Interview  "Tarotisten" magazine
An-Magrith Erlandsen 

An-Magrith Erlandsen

"Painting Tarot cards in Seattle"

An-Magrith and two of her Tarot paintings on the cover of
the International magazine "Tarotisten". August 2007.

This interview is translated from the original Norwegian.

  An-Magrith Erlandsen in her performance costume, ready for her performance with an experimental bellydance theatre troupe. The pictures on the wall show the court cards of the Wands - Page of Wands, Knight of Wands, Queen of Wands and King of Wands.
 An-Magrith Erlandsen lives in Seattle. She is an Artist, Art teacher, Tarot reader and Performance artist. Her fantastic Tarot paintings are the focal point of this interview.

by Kristin Over-Rein

You seem to be Norwegian, but are you really? How did you end up in USA?

I am 100% Norwegian, even though I was raised in the USA. My parents came here from Oslo because of my father's work with an American hotel company. Both my parents and my brother are Norwegian citizens, but since I was born in the USA I have both Norwegian and American passports. We have always spoken Norwegian together. I have never studied Norwegian, but I taught myself to read and write Norwegian from books and magazines. We have an apartment in Oslo and I have plans to move back to Norway, especially when I see that the artists are better accepted there than in USA. Especially now that I have discovered that Tarot has become popular in Norway also.

How did your interest for Tarot begin, and which deck is your favorite?

My parents, especially my father, was interested in Tarot and other spiritual ideas. When I was six years old I saw the "Tarot of Marseilles" cards, and became totally enamored with the amazing colorful pictures. Since I was two years old, and could hold a pencil, have I been into all kinds of colorful drawings and figures. Later my father gave me his "Tarot of Marseilles" deck. It is still my favorite. I feel they are most true to the original meaning, symbols, colors and composition. But it is only the Major Arcana that is useful, since the Minor Arcana is illustrated with only symbols. But since then Pamela Coleman Smith interpreted the symbols in the Rider Waite/Smith deck at the beginning of the 1900's and now most Tarot cards today are illustrated with real pictures in the Minor Arcana. It is important for me, who reads Tarot cards for clients, that all the pictures in the Tarot are detailed and clear. I use "The Golden Tarot" by Kat Black. I also like "Navigators Tarot of the Mystic Sea" by Julia A. Turk. I also use my own cards, that are not complete yet, in shorter readings. They are called "Tarot of the Pomegranate" and have the deepest meanings for me, since I have lived every single card, and have developed a very deep inspiration and connection in me to spirit as a result.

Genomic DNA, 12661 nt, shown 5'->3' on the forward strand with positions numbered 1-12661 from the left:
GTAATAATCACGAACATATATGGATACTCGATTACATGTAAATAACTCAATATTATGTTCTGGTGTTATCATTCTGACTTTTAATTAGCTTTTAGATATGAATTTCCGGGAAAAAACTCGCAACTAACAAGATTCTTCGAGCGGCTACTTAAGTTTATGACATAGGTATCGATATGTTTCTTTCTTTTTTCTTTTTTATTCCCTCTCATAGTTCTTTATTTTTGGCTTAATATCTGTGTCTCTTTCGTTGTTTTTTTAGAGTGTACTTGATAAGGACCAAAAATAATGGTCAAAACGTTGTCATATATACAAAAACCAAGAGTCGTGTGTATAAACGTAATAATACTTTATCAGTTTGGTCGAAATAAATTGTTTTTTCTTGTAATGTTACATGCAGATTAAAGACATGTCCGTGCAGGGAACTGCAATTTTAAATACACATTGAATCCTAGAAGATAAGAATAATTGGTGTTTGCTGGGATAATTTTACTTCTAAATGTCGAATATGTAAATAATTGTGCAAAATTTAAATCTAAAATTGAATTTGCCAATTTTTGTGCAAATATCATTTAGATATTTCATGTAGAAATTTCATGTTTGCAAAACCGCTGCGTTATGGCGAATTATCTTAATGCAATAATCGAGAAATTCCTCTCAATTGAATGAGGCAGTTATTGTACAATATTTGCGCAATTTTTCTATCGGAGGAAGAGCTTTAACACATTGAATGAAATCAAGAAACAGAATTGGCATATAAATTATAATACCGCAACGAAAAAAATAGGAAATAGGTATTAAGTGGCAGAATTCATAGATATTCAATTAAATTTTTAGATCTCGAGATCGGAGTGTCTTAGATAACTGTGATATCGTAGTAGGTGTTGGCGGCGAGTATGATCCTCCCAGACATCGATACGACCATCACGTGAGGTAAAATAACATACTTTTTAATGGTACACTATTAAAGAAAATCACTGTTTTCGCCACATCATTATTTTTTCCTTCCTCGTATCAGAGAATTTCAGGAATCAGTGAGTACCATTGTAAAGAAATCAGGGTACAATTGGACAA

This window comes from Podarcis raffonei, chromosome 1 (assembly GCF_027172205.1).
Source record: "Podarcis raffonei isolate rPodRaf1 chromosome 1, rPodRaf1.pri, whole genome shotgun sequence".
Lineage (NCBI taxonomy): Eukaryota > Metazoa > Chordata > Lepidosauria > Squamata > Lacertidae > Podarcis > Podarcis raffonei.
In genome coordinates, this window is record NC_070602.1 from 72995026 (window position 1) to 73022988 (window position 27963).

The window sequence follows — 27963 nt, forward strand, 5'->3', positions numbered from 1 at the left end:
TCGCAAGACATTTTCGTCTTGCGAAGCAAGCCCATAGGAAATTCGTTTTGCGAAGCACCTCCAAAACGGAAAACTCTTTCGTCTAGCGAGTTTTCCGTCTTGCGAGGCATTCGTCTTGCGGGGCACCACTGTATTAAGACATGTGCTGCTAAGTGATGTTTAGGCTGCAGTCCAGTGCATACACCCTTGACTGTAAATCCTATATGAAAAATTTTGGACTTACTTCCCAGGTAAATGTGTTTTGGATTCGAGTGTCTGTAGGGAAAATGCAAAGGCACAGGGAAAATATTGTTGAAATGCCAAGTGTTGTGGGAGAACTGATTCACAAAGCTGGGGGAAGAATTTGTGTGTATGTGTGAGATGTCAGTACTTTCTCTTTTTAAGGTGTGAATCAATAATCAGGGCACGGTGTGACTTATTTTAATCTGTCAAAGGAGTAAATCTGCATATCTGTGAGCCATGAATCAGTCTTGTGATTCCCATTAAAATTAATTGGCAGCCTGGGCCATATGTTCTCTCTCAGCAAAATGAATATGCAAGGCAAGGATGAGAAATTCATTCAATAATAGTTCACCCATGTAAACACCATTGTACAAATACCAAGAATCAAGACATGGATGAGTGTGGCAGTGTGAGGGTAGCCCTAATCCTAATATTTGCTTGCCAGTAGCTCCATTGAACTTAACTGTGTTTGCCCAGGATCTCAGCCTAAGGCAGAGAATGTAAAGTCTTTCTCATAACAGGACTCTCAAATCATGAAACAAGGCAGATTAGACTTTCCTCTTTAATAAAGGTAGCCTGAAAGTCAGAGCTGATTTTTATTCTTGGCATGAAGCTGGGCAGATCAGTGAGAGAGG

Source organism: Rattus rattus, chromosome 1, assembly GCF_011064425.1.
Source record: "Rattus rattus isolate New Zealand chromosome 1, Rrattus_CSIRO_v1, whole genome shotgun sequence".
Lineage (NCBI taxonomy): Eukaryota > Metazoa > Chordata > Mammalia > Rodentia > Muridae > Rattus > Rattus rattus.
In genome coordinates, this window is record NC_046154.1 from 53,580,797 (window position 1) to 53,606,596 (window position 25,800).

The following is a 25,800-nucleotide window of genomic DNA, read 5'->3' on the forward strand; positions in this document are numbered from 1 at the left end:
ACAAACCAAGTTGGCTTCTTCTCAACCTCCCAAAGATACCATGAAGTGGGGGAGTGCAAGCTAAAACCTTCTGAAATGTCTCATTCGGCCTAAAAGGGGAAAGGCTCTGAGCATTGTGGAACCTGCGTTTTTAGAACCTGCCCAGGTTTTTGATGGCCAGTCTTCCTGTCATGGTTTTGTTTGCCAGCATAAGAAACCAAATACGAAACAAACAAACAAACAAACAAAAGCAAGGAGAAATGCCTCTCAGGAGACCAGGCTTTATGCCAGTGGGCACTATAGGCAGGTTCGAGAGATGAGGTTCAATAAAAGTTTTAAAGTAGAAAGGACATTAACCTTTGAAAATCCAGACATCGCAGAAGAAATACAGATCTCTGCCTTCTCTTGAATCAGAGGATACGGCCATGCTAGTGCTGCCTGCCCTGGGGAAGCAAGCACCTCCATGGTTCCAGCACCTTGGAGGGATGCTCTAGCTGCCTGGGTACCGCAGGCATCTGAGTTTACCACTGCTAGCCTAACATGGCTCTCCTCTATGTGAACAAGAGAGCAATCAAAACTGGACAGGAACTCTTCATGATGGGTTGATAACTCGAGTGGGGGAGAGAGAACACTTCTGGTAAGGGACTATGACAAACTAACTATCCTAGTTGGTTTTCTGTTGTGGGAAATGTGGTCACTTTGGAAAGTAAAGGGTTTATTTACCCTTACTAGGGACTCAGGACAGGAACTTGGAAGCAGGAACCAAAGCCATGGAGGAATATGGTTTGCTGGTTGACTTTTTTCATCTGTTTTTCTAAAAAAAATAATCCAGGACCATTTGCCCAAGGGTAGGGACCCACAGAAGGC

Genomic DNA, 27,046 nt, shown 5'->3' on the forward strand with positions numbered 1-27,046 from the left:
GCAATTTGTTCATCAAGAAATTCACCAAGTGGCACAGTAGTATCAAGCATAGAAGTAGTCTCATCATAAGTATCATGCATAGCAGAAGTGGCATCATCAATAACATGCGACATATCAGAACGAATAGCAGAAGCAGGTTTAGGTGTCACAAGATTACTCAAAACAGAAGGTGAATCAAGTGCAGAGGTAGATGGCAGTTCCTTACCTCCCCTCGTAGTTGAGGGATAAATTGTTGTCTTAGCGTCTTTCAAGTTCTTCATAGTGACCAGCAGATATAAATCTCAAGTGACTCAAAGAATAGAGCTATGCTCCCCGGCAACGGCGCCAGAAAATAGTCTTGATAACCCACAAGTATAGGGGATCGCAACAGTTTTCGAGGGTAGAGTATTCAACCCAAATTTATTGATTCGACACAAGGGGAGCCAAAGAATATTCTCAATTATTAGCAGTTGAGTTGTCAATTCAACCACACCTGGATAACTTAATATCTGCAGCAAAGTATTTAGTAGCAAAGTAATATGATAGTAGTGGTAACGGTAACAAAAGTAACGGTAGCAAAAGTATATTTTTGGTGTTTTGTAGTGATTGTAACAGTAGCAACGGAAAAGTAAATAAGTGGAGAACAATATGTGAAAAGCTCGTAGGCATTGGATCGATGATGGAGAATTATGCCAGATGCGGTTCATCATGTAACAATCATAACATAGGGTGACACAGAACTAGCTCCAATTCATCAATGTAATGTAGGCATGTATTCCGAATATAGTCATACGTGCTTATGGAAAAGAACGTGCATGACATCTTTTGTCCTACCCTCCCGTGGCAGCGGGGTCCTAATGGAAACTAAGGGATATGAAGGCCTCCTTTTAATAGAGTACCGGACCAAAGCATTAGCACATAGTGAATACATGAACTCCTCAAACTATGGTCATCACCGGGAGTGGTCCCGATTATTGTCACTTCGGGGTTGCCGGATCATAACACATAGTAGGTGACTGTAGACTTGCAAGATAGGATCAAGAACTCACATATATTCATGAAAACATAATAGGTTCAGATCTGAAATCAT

What do you use Tarot for? Foreseeing the future/awareness/meditation, etc. Do you have clients?